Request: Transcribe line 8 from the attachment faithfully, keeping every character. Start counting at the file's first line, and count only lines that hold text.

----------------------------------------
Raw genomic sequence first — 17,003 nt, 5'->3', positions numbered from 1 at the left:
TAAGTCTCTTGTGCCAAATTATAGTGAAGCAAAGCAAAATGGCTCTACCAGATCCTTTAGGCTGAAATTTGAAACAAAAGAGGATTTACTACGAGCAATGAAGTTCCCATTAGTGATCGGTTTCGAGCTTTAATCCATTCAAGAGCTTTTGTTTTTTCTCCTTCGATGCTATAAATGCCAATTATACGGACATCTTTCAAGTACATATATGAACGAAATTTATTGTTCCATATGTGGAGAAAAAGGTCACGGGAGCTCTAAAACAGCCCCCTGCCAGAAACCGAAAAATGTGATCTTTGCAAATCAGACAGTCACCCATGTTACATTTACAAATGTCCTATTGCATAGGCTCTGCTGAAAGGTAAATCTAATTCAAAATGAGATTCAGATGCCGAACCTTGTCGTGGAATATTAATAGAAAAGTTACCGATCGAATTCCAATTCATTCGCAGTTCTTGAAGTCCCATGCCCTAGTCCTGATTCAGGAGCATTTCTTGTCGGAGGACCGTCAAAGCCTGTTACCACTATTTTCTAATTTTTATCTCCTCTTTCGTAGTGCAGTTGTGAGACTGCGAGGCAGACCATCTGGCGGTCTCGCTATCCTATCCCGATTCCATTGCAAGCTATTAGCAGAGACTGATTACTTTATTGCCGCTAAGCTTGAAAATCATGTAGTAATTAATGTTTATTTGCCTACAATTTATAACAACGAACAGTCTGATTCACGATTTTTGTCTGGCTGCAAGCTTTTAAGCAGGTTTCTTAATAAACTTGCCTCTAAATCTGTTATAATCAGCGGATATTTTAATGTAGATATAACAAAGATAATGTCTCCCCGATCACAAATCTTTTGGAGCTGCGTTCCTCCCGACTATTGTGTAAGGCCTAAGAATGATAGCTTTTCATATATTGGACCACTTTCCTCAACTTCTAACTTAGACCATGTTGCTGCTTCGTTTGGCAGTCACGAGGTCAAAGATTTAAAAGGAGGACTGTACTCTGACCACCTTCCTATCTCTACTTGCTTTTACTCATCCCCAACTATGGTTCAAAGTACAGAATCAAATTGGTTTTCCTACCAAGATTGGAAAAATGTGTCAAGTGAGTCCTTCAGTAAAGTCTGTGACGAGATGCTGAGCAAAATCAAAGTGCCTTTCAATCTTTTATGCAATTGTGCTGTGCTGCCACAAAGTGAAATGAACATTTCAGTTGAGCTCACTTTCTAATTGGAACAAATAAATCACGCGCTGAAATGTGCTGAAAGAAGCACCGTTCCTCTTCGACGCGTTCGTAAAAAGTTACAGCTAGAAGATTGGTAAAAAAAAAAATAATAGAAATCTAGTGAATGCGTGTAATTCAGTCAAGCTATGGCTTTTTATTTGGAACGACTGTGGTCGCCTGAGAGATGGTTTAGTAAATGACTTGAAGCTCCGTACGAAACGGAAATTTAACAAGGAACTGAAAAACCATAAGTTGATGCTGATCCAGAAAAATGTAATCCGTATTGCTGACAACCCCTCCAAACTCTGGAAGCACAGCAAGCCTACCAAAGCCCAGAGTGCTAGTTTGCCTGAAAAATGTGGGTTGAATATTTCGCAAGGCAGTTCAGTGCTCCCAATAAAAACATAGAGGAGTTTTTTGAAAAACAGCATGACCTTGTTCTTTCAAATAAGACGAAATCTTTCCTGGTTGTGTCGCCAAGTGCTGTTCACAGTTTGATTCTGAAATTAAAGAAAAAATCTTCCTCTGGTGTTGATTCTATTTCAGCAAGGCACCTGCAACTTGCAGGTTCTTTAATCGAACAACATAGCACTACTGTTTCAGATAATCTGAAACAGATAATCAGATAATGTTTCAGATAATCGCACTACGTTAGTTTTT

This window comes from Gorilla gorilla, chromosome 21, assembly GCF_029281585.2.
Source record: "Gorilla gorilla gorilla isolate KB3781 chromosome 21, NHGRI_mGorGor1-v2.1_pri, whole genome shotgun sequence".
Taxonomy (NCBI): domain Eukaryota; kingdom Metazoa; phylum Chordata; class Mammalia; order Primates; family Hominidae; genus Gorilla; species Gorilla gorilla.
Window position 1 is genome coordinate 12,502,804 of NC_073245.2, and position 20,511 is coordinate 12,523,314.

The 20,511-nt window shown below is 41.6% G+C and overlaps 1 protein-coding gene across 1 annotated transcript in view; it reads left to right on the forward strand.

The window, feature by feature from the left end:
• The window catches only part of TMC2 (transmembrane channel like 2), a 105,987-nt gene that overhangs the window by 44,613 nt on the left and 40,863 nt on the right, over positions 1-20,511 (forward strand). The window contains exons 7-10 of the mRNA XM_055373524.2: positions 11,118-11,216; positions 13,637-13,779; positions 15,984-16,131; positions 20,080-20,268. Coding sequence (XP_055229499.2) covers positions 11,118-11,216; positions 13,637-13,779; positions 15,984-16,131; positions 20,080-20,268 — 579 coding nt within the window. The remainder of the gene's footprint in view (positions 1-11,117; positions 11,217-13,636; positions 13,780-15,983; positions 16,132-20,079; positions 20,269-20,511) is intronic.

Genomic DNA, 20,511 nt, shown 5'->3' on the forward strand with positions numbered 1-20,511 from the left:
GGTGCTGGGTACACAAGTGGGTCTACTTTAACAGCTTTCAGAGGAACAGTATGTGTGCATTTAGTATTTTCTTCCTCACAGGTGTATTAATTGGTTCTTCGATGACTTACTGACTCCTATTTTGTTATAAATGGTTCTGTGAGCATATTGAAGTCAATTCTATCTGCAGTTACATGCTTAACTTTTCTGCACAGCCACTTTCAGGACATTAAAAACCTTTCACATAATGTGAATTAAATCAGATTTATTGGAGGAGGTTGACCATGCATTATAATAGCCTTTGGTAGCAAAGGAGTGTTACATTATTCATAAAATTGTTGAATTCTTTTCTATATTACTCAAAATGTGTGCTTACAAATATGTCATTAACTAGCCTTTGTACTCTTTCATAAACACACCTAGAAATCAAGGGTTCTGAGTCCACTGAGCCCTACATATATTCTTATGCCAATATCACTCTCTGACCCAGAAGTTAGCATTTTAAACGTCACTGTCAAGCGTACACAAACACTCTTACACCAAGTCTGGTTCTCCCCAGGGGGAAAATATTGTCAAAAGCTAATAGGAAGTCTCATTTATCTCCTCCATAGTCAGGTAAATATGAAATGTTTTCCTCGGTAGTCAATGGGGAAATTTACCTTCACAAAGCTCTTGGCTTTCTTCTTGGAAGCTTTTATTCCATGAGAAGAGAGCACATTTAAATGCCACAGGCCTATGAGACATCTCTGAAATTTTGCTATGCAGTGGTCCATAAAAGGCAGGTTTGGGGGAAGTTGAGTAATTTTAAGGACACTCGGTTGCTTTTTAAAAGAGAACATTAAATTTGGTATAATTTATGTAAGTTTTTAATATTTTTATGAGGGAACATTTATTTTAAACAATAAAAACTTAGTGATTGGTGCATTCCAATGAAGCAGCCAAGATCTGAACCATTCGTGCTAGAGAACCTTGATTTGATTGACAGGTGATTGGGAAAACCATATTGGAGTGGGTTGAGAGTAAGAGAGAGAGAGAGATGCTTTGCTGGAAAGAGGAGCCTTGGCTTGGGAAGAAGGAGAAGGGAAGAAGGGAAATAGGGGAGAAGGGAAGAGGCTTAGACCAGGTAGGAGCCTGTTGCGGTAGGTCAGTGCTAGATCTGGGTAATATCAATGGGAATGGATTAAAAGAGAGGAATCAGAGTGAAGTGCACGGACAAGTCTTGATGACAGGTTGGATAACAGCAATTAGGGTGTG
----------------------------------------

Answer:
The window, feature by feature from the left end: